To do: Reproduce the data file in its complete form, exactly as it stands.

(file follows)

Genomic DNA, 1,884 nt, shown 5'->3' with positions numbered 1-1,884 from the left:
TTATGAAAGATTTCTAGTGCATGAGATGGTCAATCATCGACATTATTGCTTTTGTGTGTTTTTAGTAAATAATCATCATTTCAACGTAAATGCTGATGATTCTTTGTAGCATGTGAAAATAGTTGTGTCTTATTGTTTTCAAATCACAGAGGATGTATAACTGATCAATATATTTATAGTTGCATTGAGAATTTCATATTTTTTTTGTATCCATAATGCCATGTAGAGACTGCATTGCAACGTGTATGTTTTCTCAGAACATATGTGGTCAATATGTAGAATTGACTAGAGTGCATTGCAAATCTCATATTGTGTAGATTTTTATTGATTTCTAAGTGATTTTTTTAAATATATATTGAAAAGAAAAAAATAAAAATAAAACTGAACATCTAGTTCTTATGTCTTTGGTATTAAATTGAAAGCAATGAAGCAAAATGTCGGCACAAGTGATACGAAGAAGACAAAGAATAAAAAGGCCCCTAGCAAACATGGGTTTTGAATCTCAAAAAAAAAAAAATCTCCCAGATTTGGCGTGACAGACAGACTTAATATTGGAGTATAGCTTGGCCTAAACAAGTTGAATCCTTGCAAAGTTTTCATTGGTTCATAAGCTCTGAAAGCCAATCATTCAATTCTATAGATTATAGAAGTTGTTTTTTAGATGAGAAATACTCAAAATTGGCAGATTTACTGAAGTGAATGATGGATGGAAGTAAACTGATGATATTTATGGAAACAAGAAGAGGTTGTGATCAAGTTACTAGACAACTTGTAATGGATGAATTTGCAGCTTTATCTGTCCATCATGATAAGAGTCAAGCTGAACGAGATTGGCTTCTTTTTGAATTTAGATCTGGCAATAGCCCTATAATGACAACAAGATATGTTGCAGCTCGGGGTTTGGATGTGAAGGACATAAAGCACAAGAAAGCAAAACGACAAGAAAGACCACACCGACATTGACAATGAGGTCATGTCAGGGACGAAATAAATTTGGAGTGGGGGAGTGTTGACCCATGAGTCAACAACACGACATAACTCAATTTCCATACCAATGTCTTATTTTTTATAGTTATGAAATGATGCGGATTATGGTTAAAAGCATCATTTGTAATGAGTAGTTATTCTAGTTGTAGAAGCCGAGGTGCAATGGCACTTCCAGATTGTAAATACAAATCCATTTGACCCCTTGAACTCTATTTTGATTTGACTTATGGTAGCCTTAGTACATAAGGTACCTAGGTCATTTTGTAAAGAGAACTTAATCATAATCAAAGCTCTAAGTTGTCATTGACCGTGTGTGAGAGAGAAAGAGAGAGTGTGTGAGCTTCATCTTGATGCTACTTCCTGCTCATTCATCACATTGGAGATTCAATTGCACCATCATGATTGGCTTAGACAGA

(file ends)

Genomic DNA, 1,884 nt, shown 5'->3' with positions numbered 1-1,884 from the left:
TTATGAAAGATTTCTAGTGCATGAGATGGTCAATCATCGACATTATTGCTTTTGTGTGTTTTTAGTAAATAATCATCATTTCAACGTAAATGCTGATGATTCTTTGTAGCATGTGAAAATAGTTGTGTCTTATTGTTTTCAAATCACAGAGGATGTATAACTGATCAATATATTTATAGTTGCATTGAGAATTTCATATTTTTTTTGTATCCATAATGCCATGTAGAGACTGCATTGCAACGTGTATGTTTTCTCAGAACATATGTGGTCAATATGTAGAATTGACTAGAGTGCATTGCAAATCTCATATTGTGTAGATTTTTATTGATTTCTAAGTGATTTTTTTAAATATATATTGAAAAGAAAAAAATAAAAATAAAACTGAACATCTAGTTCTTATGTCTTTGGTATTAAATTGAAAGCAATGAAGCAAAATGTCGGCACAAGTGATACGAAGAAGACAAAGAATAAAAAGGCCCCTAGCAAACATGGGTTTTGAATCTCAAAAAAAAAAAAATCTCCCAGATTTGGCGTGACAGACAGACTTAATATTGGAGTATAGCTTGGCCTAAACAAGTTGAATCCTTGCAAAGTTTTCATTGGTTCATAAGCTCTGAAAGCCAATCATTCAATTCTATAGATTATAGAAGTTGTTTTTTAGATGAGAAATACTCAAAATTGGCAGATTTACTGAAGTGAATGATGGATGGAAGTAAACTGATGATATTTATGGAAACAAGAAGAGGTTGTGATCAAGTTACTAGACAACTTGTAATGGATGAATTTGCAGCTTTATCTGTCCATCATGATAAGAGTCAAGCTGAACGAGATTGGCTTCTTTTTGAATTTAGATCTGGCAATAGCCCTATAATGACAACAAGATATGTTGCAGCTCGGGGTTTGGATGTGAAGGACATAAAGCACAAGAAAGCAAAACGACAAGAAAGACCACACCGACATTGACAATGAGGTCATGTCAGGGACGAAATAAATTTGGAGTGGGGGAGTGTTGACCCATGAGTCAACAACACGACATAACTCAATTTCCATACCAATGTCTTATTTTTTATAGTTATGAAATGATGCGGATTATGGTTAAAAGCATCATTTGTAATGAGTAGTTATTCTAGTTGTAGAAGCCGAGGTGCAATGGCACTTCCAGATTGTAAATACAAATCCATTTGACCCCTTGAACTCTATTTTGATTTGACTTATGGTAGCCTTAGTACATAAGGTACCTAGGTCATTTTGTAAAGAGAACTTAATCATAATCAAAGCTCTAAGTTGTCATTGACCGTGTGTGAGAGAGAAAGAGAGAGTGTGTGAGCTTCATCTTGATGCTACTTCCTGCTCATTCATCACATTGGAGATTCAATTGCACCATCATGATTGGCTTAGACAGA